The escalating cost of climate change to the Caribbean region makes a compelling argument for taking early action for adapting to climate change. An analysis of ten years of climate change research in the Caribbean found that sectors that are vital to regional economic and social development, including agriculture and tourism, are especially vulnerable to … Continue reading

Caribbean | Early Warning System to Help Caribbean Fishermen Deal With ClimateFishermen who depend on fishing for a living need an early warning system Change

Fishermen who depend on fishing for a living need an early warning system

Fishermen who depend on fishing for a living need an early warning system

The challenges of climate change and variability faced by fishermen and women in four Caribbean countries are to be addressed through early warning and emergency response tools being developed under the Caribbean Regional Track of the Pilot Programme for Climate Resilience (PPCR).

The information, communication and technology (ICT) solution, which is being developed by the ICT4Fisheries Consortium in collaboration with the Caribbean Regional Fisheries Mechanism (CRFM), will work to reduce risks to fishers’ lives and livelihoods posed by climate change and climate variability. The ICT4Fisheries Consortium is a multidisciplinary team comprising members from The University of the West Indies (UWI), the University of Cape Town and the Caribbean Network of Fisherfolk Organizations.

Possible impacts of long term climate change trends and short term extreme weather events on Caribbean fisheries include damage to fishing and aquaculture community infrastructure, including roads, harbours, farms and houses caused by sea level rise and stronger storms, as well as unsafe fishing conditions and loss of life at sea as a result of strong storms and hurricanes, according to a 2015 study published by the Food and Agricultural Organisation (FAO).

Other hazards influenced by climate, such as sargassum seaweed, are also of deep concern to fishers.

The ICT-based early warning system is expected to reduce fisher folks’ vulnerability to the impacts of climate change. Using an application for mobile phones, fishers will be able to receive early warnings of risky weather and sea conditions.

The mobile application will also be used to encourage fishers to share their local knowledge to support and improve climate-smart fisheries planning, management and decision-making. The system will be integrated within existing national disaster risk management and emergency response frameworks, and its main focus will be on communications.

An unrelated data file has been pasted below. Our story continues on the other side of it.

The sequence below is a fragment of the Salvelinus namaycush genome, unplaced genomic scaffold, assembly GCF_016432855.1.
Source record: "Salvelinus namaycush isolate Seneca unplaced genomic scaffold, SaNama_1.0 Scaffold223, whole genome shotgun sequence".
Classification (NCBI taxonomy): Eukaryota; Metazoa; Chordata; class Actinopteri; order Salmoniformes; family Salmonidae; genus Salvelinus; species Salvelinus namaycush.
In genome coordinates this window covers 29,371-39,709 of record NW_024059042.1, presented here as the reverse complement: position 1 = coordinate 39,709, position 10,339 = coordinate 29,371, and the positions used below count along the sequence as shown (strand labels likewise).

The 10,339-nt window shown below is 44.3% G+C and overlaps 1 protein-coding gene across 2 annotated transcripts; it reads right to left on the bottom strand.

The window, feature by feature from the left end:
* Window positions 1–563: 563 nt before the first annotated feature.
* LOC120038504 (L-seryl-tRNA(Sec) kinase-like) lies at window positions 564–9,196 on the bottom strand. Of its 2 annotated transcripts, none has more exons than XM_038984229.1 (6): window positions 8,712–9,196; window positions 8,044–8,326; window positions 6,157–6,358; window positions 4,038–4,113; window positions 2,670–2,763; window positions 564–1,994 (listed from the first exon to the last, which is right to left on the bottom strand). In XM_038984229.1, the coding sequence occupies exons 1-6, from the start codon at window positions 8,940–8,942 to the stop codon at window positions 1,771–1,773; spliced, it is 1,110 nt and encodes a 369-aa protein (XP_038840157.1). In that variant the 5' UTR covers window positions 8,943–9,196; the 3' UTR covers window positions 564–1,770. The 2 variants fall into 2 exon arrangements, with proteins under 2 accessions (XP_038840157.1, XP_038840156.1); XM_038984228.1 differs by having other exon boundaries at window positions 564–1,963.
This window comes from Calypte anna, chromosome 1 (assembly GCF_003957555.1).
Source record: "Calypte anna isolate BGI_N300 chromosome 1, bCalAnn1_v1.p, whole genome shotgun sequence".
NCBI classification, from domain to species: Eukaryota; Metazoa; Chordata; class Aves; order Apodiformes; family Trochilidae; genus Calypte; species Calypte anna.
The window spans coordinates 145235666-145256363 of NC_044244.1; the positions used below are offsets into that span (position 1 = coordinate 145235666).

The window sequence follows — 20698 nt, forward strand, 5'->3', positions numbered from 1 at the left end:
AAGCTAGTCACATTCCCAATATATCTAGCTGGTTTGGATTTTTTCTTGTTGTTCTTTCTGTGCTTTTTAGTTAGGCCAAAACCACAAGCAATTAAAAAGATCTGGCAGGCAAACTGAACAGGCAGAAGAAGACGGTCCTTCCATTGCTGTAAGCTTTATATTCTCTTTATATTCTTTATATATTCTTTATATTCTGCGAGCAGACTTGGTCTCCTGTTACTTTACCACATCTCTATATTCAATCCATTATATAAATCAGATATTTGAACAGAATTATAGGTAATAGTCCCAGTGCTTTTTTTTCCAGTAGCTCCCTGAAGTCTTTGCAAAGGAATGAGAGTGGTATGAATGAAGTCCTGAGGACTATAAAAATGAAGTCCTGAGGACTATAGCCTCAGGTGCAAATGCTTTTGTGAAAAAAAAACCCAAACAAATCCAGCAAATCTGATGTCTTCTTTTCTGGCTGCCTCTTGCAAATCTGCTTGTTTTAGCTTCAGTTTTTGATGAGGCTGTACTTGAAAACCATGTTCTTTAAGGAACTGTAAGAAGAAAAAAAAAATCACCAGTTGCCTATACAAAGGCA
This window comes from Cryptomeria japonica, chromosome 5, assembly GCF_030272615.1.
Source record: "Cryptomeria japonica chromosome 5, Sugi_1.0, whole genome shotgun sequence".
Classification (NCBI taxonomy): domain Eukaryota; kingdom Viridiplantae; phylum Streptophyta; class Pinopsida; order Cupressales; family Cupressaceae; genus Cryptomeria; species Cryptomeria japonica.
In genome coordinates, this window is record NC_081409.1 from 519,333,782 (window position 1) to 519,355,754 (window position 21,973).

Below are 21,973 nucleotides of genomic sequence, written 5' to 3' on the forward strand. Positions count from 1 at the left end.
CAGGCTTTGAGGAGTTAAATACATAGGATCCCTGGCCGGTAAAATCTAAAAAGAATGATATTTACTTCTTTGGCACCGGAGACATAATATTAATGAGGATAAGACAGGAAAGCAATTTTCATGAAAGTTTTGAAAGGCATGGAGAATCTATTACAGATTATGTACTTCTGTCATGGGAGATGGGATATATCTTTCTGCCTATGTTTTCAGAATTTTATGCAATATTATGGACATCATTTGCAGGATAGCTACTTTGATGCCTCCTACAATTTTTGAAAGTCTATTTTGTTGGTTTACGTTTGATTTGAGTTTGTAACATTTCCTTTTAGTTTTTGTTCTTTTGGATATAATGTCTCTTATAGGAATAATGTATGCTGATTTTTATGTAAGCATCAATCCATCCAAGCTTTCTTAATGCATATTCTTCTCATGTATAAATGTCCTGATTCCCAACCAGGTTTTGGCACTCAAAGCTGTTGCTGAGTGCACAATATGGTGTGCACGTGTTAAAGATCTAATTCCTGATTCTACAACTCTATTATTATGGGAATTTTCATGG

The new system will be tested in St. Vincent and the Grenadines, Grenada, Dominica and St. Lucia and it will take into account the specific situations of target countries.

“ICT4Fisheries will not only develop and deploy the tools but will also provide training in their use and administration to country and regional level stakeholders.  The system should be in place by 2018,” according to an official statement issued here.

The Caribbean PPCR is a regional programme that consists of six individual country pilots in Dominica, Grenada, Haiti, Jamaica, St Lucia and St Vincent and the Grenadines, and a regional track of activities which supports resilience building in these countries and, will also provide benefits to the wider Caribbean.

Credit: Wired JA Online News

CARICOM prepares positions on imminent UN oceans agreement

Senior environment officials from the Caribbean Community (CARICOM) met recently in Belize as CARICOM rationalises its position on the United Nations (UN) process to establish an international legally binding agreement on sustainable use of marine resources. The two-day workshop held 20-22 February 2017, in Belize City, Belize, was titled, ‘CARICOM Regional Workshop on the Conservation … Continue reading

Flickr Photos

International Women's Day 2017

Welcome Address by Sharon Lindo, Policy Advisor, CCCCC

Christopher Cushing, Chief of Mission, USAID

Dr. Kenrick Leslie's address

Dr. Kenrick Leslie, Executive Director, CCCCC

More Photos
%d bloggers like this: